SSNIT clears ghost names; saves over 20 million cedis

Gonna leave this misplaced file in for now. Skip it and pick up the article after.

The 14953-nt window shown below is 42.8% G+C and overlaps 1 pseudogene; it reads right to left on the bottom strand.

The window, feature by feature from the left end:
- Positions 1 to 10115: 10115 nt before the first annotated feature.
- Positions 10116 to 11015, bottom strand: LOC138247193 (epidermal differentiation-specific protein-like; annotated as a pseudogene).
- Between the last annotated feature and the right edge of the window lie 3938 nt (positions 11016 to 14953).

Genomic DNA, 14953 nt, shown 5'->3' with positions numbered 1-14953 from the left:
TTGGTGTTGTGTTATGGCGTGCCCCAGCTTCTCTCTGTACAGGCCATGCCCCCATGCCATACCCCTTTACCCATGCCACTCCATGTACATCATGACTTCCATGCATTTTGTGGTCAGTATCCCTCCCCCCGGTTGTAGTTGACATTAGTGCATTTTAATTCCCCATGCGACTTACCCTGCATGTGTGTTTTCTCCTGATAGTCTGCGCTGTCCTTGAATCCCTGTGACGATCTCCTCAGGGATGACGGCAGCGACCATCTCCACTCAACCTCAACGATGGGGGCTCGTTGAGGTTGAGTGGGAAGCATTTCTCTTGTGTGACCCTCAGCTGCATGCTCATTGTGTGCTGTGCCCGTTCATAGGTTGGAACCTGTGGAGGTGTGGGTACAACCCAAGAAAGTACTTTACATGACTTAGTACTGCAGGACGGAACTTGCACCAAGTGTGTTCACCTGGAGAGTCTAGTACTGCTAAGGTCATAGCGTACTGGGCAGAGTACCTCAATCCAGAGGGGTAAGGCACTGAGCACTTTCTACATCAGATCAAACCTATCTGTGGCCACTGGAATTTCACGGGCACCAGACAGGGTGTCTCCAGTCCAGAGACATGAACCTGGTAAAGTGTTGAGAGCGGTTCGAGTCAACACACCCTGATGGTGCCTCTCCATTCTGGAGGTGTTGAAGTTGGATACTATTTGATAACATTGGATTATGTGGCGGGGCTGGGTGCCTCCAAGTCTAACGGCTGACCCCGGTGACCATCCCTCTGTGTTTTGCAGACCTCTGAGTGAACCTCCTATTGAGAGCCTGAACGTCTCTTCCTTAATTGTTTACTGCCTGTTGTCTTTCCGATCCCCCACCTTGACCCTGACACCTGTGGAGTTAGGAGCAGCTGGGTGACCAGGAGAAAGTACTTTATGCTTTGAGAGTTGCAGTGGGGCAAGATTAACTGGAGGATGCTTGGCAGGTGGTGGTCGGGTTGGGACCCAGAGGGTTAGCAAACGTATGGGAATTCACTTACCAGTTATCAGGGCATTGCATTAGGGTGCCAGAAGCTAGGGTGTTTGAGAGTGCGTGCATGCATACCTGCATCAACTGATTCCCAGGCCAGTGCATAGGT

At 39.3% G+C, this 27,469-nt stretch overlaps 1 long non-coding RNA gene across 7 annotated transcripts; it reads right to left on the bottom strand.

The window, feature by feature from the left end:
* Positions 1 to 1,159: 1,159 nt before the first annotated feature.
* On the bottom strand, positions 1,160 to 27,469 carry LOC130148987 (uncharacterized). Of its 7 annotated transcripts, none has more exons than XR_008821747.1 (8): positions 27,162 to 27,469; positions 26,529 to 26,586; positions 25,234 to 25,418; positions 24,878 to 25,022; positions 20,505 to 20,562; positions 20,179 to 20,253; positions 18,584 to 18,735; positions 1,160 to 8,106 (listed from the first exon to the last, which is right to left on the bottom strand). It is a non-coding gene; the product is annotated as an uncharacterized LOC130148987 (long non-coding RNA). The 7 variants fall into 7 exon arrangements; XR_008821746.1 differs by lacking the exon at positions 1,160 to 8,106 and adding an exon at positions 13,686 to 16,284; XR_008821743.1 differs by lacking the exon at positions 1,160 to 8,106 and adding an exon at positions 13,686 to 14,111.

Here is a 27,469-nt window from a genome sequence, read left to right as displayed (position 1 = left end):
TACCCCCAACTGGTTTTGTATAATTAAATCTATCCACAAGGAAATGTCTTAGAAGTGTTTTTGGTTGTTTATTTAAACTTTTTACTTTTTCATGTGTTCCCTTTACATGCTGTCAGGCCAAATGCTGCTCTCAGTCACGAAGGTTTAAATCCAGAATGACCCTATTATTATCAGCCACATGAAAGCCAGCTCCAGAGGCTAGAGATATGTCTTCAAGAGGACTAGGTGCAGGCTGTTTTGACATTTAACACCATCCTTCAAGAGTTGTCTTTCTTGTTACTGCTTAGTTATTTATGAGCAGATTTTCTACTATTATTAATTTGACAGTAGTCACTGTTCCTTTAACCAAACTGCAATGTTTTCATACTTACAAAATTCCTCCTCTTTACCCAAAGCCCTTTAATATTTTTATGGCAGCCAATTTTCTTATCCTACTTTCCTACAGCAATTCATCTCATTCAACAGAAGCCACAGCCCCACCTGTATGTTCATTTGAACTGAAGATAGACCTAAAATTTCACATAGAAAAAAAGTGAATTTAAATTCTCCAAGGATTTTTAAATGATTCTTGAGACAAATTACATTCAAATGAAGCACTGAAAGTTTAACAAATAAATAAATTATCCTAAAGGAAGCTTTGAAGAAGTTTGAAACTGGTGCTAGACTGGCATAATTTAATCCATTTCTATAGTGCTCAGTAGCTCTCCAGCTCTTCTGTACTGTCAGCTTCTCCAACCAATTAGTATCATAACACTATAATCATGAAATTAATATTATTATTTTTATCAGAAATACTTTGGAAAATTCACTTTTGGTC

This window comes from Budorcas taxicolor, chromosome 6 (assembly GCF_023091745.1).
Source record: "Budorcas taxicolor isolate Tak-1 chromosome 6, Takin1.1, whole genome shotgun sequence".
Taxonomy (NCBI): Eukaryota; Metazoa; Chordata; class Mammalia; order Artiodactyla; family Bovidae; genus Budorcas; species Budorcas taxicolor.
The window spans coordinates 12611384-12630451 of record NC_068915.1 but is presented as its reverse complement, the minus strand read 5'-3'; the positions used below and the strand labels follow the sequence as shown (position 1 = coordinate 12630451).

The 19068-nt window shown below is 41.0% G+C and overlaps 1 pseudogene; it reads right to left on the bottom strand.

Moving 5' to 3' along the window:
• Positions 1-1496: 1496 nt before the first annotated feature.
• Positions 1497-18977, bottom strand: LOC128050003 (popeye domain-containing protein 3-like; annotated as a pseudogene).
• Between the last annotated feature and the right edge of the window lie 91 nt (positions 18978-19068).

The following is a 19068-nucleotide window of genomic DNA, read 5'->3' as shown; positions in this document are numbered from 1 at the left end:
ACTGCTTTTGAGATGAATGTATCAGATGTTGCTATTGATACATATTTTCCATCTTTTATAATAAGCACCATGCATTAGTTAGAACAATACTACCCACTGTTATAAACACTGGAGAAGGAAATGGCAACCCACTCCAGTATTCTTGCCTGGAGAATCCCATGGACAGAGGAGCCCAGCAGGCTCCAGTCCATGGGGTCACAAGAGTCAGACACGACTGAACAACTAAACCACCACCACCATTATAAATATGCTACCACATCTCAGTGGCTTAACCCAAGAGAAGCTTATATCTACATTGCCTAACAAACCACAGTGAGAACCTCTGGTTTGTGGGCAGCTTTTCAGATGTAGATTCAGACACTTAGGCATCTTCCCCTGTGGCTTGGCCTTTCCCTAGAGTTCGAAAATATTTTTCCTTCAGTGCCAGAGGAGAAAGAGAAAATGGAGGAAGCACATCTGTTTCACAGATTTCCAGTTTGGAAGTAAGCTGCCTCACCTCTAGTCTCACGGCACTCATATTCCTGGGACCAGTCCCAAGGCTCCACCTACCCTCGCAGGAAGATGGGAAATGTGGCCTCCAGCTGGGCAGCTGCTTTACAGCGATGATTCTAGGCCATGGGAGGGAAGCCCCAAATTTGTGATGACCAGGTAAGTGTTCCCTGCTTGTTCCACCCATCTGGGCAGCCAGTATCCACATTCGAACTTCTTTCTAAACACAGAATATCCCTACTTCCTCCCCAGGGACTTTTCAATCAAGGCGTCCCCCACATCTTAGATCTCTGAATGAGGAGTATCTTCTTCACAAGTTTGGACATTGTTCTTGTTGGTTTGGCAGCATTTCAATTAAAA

The Social Security and National Insurance Trust (SSNIT) says it has identified and deleted the names of 6,452 pensioners from its payroll. The Director General of the Trust, Dr Ofori-Tenkorang, at a media engagement on Thursday said the exercise has saved SSNIT over 20 million cedis as at September, 2018. “The pension payroll has been trimmed by about GHC2.7 million per month and this benefit accrues monthly to the Trust,” he explained. He had noted that the Trust was collecting less than it was paying beneficiaries, stressing that the deletion of ghost names fits into measures “to correct deficit and to arrest the fast deteriorating finances of the Trust”. The Trust therefore adopted three measures to achieve their purpose: reduce benefits payments, increase contributions and cut cost. “Despite these cost cutting measures, we have not reneged on our responsibility of paying benefits. A total of GHC2.2 billion was paid to 189,549 pensioners and other beneficiaries in 2017 as compared to a payment of GHC1.7 billion to 174,164 pensioners and other beneficiaries in 2016. This is an increase of 29.41% of the previous year’s benefit pay outs.” On improving contributions, Dr Ofori-Tenkorang said a total of 209,551 new members have been enrolled onto the scheme as at September 2018. SSNIT has 66,000 establishments on its roll, he noted, but the Registrar General’s Department has over 250,000 registered institutions. “The trust has therefore initiated collaboration with the Registrar General’s Department and the Ghana Revenue Authority to connect to their databases to get on board all active registered establishments,” he Director General of SSNIT said. He added that SSNIT is also collaborating with the National Identification Authority so that the TRUST can leverage on the Authority’s platform to reduce the cost of producing new membership cards. Touching on investment, the Director General announced that the total investment assets of the Trust as at September, 2018 was GHC9.38 billion. “This represents a growth of 2.4% in assets value compared to the September 2017 value of GHC9.16 billion and an increase of 1.4% compared to the December 2017 value of GHC9.25 billion.”

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